When you hear the phrase “coming out of the closet” you probably do not immediately think of the significance of the word “closet.” We all know what a closet is. It is the space we hang up clothes, the space as kids we threw everything into when mom said “You’re not going anywhere until you clean your room.” A place of storage, a place to neatly conceal and protect contents. As a New Yorker working in the fashion industry, I could write for days about closets and their contents. I had never really thought about what a powerful word it is in terms of coming out until I started to write this piece.
This is my first blog post so I’ll start with a backstory of why I am writing for the Gay Dad Project, but I can assume that you already get the gist if you are familiar with the site. My dad quietly came out to our family about a week before I returned to college for the fall semester of my junior year. My high school sweetheart parents were ending their 27-year marriage, so needless to say the news was unexpected. My dad said that he had always been attracted to men but did not ever plan to act on it. He seemed so ashamed to tell us. He said that he did not want us to find out but he could not keep it a secret anymore, that he had been fighting it for decades and would continue to do so because he was convinced it was the right thing to do. This put knots in my stomach. I told him that it made me sadder that he was ashamed of himself than I was over my parents ending their seemingly happy marriage. I said, “You’re not wrong, and you fighting this for so long proves that the only thing unnatural about this is you denying how you really feel. I hope you know that I love you and you dating a man would not ever change that.”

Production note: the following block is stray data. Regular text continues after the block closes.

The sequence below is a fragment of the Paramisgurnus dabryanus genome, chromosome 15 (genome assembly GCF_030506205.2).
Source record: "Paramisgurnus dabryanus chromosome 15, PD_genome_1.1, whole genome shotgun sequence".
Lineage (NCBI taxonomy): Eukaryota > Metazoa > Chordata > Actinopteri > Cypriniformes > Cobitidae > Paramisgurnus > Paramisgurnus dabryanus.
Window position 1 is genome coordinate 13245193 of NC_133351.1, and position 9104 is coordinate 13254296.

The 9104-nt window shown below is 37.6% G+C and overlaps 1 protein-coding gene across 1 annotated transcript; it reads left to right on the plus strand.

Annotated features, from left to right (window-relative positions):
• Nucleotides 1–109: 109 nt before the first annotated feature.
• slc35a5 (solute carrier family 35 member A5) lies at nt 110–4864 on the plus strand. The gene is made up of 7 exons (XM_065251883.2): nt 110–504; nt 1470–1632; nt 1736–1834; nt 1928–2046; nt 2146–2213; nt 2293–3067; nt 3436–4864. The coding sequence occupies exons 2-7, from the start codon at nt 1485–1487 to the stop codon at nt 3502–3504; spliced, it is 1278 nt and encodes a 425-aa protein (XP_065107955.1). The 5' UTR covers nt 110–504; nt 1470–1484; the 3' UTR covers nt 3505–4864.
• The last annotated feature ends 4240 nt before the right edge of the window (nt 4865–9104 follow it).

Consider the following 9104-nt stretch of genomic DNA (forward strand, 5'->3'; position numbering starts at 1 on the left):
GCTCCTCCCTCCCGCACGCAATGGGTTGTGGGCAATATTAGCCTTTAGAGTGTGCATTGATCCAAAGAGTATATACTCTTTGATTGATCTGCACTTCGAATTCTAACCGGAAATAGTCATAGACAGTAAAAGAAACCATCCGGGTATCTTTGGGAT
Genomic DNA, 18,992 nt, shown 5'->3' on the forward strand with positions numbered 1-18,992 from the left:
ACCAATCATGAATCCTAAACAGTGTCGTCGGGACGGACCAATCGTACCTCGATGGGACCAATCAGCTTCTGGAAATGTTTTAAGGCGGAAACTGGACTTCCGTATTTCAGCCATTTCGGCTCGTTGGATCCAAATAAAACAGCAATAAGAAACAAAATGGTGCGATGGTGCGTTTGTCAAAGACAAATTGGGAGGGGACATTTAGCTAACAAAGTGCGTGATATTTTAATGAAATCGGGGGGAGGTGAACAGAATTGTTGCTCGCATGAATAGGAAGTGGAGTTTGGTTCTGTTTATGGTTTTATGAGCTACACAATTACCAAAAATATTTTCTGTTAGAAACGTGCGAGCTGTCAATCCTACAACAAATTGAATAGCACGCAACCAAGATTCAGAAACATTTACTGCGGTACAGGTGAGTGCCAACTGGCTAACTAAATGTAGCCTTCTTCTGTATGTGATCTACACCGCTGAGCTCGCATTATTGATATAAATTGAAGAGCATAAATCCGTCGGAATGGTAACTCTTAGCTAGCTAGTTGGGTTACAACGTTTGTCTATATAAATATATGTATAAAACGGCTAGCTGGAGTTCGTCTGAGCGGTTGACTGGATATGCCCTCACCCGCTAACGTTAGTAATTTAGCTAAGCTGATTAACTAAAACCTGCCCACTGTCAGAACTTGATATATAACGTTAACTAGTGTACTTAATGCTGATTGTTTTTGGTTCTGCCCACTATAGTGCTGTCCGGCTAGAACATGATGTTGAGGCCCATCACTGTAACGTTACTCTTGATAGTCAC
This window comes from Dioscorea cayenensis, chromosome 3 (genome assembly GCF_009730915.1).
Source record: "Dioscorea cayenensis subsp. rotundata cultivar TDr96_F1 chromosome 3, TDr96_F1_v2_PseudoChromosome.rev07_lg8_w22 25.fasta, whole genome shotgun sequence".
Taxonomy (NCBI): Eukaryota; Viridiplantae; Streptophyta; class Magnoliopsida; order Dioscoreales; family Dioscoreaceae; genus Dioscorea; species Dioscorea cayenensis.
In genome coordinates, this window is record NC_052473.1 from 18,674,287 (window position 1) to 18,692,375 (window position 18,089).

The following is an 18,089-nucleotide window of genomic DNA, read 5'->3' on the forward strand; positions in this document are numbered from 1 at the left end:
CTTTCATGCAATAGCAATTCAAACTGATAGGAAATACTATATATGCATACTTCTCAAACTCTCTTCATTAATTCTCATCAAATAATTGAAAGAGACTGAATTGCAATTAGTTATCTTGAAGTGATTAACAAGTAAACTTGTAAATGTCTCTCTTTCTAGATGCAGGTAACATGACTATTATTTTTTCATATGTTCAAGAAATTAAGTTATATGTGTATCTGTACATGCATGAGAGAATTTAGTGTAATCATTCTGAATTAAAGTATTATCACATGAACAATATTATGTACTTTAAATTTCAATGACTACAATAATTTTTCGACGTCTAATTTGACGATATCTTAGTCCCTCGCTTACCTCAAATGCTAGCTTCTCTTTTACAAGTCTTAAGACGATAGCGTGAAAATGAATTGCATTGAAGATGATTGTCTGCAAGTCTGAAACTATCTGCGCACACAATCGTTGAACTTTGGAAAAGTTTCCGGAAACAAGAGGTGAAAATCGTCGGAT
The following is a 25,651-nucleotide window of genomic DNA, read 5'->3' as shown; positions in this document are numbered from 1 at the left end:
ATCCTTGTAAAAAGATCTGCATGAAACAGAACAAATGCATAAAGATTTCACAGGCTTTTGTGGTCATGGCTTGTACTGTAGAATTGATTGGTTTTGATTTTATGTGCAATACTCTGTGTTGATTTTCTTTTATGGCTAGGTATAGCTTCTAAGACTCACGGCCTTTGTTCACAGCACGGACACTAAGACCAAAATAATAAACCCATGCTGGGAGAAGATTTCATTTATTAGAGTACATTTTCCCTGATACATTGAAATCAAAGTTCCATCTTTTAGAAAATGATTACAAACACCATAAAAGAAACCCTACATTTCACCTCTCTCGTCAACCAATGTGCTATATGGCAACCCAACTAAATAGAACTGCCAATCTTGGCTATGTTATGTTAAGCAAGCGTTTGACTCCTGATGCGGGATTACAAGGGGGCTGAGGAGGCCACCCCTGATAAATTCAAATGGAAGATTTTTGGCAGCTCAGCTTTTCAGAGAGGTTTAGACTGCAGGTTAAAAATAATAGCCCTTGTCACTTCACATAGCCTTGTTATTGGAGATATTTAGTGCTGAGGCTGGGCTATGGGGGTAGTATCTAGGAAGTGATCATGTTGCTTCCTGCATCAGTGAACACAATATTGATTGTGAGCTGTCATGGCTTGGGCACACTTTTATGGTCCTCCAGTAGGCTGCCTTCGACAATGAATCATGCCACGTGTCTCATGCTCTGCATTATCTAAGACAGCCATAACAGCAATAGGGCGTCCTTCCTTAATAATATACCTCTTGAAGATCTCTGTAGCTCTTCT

It was in that moment that I too entered a closet in a way. A closet to hide my dad’s revelation until he was ready to talk about it, a closeted child of a gay parent if you will. I was not embarrassed or ashamed, and it hurt me so deeply to know he was. Even though being “in the closet” is not something I will ever totally relate to the way that my dad does, having a small taste of it made me realize something important – hiding the contents of who we are does not change the contents themselves. So why live in shame instead of embracing things that make us unique? And why do we shame others for being different from ourselves when we are all different? Our diversity is our strength, not our weakness.
Being a New York City gal has taught me a few things, one of them being that normal closet space is a luxury some cannot afford. Many of us do not have adequate closet space to stash away our clothing so we opt for displaying our wardrobes on things like rolling racks or open shelving. We cannot hide the contents of our closets because spacious closets do not always exist, so we display the contents out in the open for everyone to see. The end product can be quite beautiful!
In a perfect world, there would be no need to come out of the closet because there would be no need to hide. My dad deserved to no longer feel the need to hide in the closet, but proudly display what was inside. And he did, and let me tell you I have never seen someone as happy as he is today. The contents of our closets may not be perfect, some of the pieces may not make sense to others, but it is a piece of who we are that we should never want to change just because someone may not like it. Would you change your entire opinion on someone based on a piece of clothing they own? I hope that you are saying “No, that sounds ridiculous.” That is exactly how I approached my dad when he came out and how I hope that others like me would approach a parent coming out later in life. He has been a wonderful father, friend, and support system – none of that changed when my dad told me he was gay. If we alllove blindly and deeply, no matter our differences – we might learn a thing or two. And who doesn’t enjoy a little closet inspo? #WhatsInYourCloset
Read more of The Gay Dad Project guest posts here.
Read what others have shared on our March topic:The Closet.